Discovering Different Words Which Mean The Same Thing
May 28, 2020 8:57pm CST
Have you ever noticed people from another region whether in the U.S. or some other country using different words to describe the same thing? I came across this when I went to college in the Midwest. Being from the Northeastern United States and the state of New Jersey, I would use the word "Soda" when describing a soft drink. In the Midwest they use the term "Pop" instead. The Ohio students sure got a laugh when they heard me say it! Which got me to thinking about other terms I discovered. See what side of the fence your on... -The words Sofa or Couch? I've heard both terms but more often than not describe that object as a "Couch." -The words Sprinkles or jimmies? I've never heard of jimmies. Apparently it is used in some states or areas. -The words Roundabout or traffic circle? I use traffic circle or just circle but am familiar with the term "Roundabout." Source- The Active Times Photo- eatthis.com
22 people like this
• Gainesville, Florida
If you're from the South, people say "Coke" to refer to any type of soda. I always laugh at people that say pop. I say to them, "Pop is something you do to a balloon. Soda is something you drink. Learn the difference!" haha I've also heard some people say "weedeater" and some people say "weedwhacker."
• Daytona Beach, Florida
There are many different words for many different things depending on what part of the country you're in. When I lived in Latvia saying soda or pop was like speaking in English and in Latvian the word for the drinks translated to fizzy lemonade,
Yes, different regions use different terms to describe similar items. Thanks for sharing yours. Fizzy is another word included as a way to describe a soft drink. Just like pop, soda or energy drinks. Another one is faucet and Spigot. Spigot is a popular term for an outside tap in the Southern U.S. Which do they use in Florida?
Oh yes absolutely! There are many such words I've come across but when I read your post, there's this one funny/embarassing experience that comes to my mind. I'm from India where it's more common to refer to glue as 'gum' and to refer to chewing gum, we generally say the brand name or as chewing gum specifically. So this had happened when I was new to the US and had just joined work. I used to have the habit of chewing on gum most of the times and one fine day while I was at work and chewing on my gum, one of my colleagues came over to me and asked if I have a gum. Like I said, since I was new to the US of A and also it was a work place, I assumed that he was asking for glue! So I searched around a bit and replied no since I didn't have a glue. Just then one of my other colleagues said he has one and handed over a chewing gum and I went like Yes! Still pretty confused what reaction to pick by the way, I was that embarrassed and confused I was so worried that he might have misunderstood that I had intentionally avoided to share my gum and what not! He took the gum from the other colleague and disappeared to his work station but I couldn't work peacefully after that. So after pulling myself together I went upto him and explained him everything, apologized and told him that he is always welcome to ask me for a 'gum' whenever he needs one but just makes sure that he specifies which gum so he can safely put it in his mouth! He had a hearty laugh listening to everything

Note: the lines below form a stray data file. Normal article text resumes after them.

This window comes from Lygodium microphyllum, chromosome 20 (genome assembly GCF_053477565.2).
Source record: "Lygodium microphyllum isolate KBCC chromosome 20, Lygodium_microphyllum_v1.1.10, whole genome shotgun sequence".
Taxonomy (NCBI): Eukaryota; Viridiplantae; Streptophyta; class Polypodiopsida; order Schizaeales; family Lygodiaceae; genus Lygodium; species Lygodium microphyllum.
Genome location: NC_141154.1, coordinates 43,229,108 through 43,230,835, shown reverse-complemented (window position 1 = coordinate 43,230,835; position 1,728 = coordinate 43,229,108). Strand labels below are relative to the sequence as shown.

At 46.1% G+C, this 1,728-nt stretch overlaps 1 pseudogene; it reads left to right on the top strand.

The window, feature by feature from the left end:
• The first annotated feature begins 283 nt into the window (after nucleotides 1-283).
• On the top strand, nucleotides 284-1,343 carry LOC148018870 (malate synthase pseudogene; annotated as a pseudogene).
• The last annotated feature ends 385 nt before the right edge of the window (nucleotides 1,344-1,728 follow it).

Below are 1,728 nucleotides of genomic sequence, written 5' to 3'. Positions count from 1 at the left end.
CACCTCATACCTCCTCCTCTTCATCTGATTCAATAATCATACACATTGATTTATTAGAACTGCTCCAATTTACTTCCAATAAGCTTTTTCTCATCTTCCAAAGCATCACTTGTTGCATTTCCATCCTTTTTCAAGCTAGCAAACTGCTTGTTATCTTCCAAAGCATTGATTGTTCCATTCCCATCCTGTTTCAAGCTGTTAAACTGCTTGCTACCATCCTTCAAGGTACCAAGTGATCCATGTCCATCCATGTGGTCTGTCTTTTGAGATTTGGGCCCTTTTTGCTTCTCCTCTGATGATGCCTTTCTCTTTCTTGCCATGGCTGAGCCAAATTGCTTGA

Roundabout is kind of a neater way to describe circle! It seems "Jimmies" are used in the New England area and the Mid-Atlantic. Another one is faucet and Spigot. Spigot is a popular term for an outside tap in the Southern U.S. Which term are you more familiar with?
While I would use sofa or couch the same, for a circular intersection I would prefer Roundabout, I thought that "Pop" means grandfather. Also in Italy we use different words for the same things according to the region where we live. As an example, socks are called "calzini" in my region "calzette" in some other regions.
Yes, Pop seems to be a term used for a few things. When I hear pop, it also makes me think of a popsicle, a popular kind of dessert kids enjoy. I've also used couch and sofa. Interesting how different regions use different terminology, thanks for sharing. BTW- don't try to tell those American midwestern states their is only one term for Pop
Yes, let me explain those terms a bit more for you Hanni. A roundabout (also called a traffic circle, road circle, rotary, rotunda or island) is a type of circular intersection or junction in which road traffic is permitted to flow in one direction around that island. It seems "Jimmies" are used in the New England area and the Mid-Atlantic.